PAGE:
I was standing in front of Parliament House in Canberra in February of this year.
It was early in the morning and my teeth were chattering from the nerves and the cold. My alarm went off at 5am but I hadn’t slept. I’d breastfed and soothed a 12 month old through the night. I was due to be on live TV any moment. I was in Canberra after being selected as a Trailblazer as part of the ABC Heywire program. It was already an epic adventure - and to have this opportunity to talk about The Postnatal Project on primetime TV was massive.
I knew I’d struck a chord when some bigger names in media followed me on Instagram straight after the broadcast.
But there’s a question that they asked me at the end and my answer will kind of haunt me forever. I wish I’d said more - and done more justice for the category of parents that was discussed.
I’ve been interviewed on TV before - but never live. When you’re interviewed off-air, you can mix things up or ask to repeat your answer if needed. They cut, edit and make it look good and fit the bill. Live TV is a different ballgame.
After this experience, I spoke with a journalist friend who couldn’t believe that I wasn’t given any questions prior. She said that she’d never done a live broadcast without doing a fair bit of prep work prior. She wasn’t outraged but impressed.
This made me feel better.
But the question that they asked me was about how younger mums struggled with postnatal depression more than others. I made a brief comment about how it can be isolating when you’re young because you may be the first person within your circle of peers to have children, absolutely. But this isn’t necessarily the whole truth - merely a factor.
I didn’t even remember fully how I’d answered any of the questions until I watched it back. There is so much adrenaline that when we were done, I felt like ten seconds had passed when I’d actually been on air for 2 minutes or more. But I do remember the feeling that I'd had when I was asked: I was in a vulnerable position already but I felt small. Here I was, a young mum, what did I know?
When I had my first baby, I was 22.
I experienced trauma in birth and trauma in adjusting to motherhood. But the most traumatic thing of all, was being told that my age was a factor. As if this somehow created this experience because I didn’t understand what was happening around me.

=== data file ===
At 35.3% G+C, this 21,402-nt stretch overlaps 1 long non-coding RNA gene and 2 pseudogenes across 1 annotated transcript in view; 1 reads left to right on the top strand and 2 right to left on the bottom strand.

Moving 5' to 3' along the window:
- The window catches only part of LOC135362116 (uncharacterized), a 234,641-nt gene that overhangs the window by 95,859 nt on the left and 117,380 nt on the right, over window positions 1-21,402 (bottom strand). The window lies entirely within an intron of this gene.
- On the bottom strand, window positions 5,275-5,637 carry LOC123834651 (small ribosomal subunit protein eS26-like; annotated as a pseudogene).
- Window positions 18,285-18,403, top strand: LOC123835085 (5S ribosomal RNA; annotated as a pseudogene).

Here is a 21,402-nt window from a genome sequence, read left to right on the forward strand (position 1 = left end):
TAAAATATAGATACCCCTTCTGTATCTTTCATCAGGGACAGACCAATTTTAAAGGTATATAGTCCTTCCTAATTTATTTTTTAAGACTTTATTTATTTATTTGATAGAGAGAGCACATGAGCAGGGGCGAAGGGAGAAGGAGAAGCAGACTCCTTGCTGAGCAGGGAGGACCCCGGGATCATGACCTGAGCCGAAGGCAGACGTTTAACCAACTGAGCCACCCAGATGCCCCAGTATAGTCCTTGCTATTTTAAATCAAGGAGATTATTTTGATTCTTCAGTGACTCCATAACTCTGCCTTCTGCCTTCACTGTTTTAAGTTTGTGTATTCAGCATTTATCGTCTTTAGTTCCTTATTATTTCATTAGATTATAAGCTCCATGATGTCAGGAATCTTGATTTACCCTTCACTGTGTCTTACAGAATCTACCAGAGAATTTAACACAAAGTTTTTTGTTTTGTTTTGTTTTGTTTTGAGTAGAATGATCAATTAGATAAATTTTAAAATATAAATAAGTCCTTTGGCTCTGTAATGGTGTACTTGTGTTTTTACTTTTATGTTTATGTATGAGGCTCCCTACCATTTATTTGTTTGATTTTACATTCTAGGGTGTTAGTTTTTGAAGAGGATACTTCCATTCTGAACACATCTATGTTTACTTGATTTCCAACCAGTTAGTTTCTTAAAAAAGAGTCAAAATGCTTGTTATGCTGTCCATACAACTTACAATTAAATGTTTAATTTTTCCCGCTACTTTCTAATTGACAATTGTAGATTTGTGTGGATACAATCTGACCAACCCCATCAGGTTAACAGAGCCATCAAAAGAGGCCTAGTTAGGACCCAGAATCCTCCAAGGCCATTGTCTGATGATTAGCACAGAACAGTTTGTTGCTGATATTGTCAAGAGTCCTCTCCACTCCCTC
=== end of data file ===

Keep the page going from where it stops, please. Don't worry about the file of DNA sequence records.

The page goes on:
I’ve been in situations where I’ve been made to defend the way I parent - and professionals are dismissive due to my age.
I’ve been asked: “well, what did you expect?! All mothers go through this. Motherhood is hard.”
I’ve been in situations where I’ve expressed my trauma and the extent of the postnatal depression that I was experiencing - and my age was, again, in question.
I’ve been told that I don’t understand breastfeeding or sleep or wellness because of my age.
I’ve been told that most mothers “my age” were bottle feeding and therefore, I shouldn’t worry about the unique and rare pain that nobody even bothered to investigate until I was pregnant with my second baby. (I had a very small tumour in my breast.) Like, what does that have to do with anything anyway?! If anything, it highlights the lack of support and education provided to mothers of my age-group.
I’ve had women twice my age with zero children tell me how to parent my child.
I’ve had professionals look down on me.
I’ve had it all.
To undermine a mother’s instincts based on their age does parents a huge disservice. Women are being told to blindly trust. Yet to disregard the most innate experience of their lives.
Motherhood can be brutal, heartwarming, heartbreaking, blissful, exhausting and uplifting. Your experience of this wide range in emotions and transitions is not different because of your age.
Matrescence does not begin at a certain age - it begins when you birth a baby.
And to dictate who can struggle more based on age, is ridiculous. It’s like telling a 35 year old mother that she should know better - despite never birthing, breastfeeding or parenting before. It’s like telling an 18 year old mother than she doesn’t know enough about the world yet to act on her hormones, instincts and love.
We are telling women that they don’t deserve to feel their emotions because they haven’t lived long enough yet. We are telling women not to trust themselves because of a number of their birth certificate.
There is literally no difference in the way that motherhood shocks your system and rocks your world. Age is not a factor.
So, in answer to your question ABC News Breakfast (sorry that it’s 8 months late):
Yes, younger parents do have unique struggles. This does put them at risk of developing postnatal depression. Many studies back this up. But so do many things and no one is immune. To place age on a pedestal in parenthood does nothing to empower women and their families. It does nothing to reduce the stigma surrounding following your instincts, loving your children fiercely and parenting as you so wish. It discriminates and places value and worth upon a mere number.
Let's ditch the term altogether.
I am not a “young mum”. I am a mother.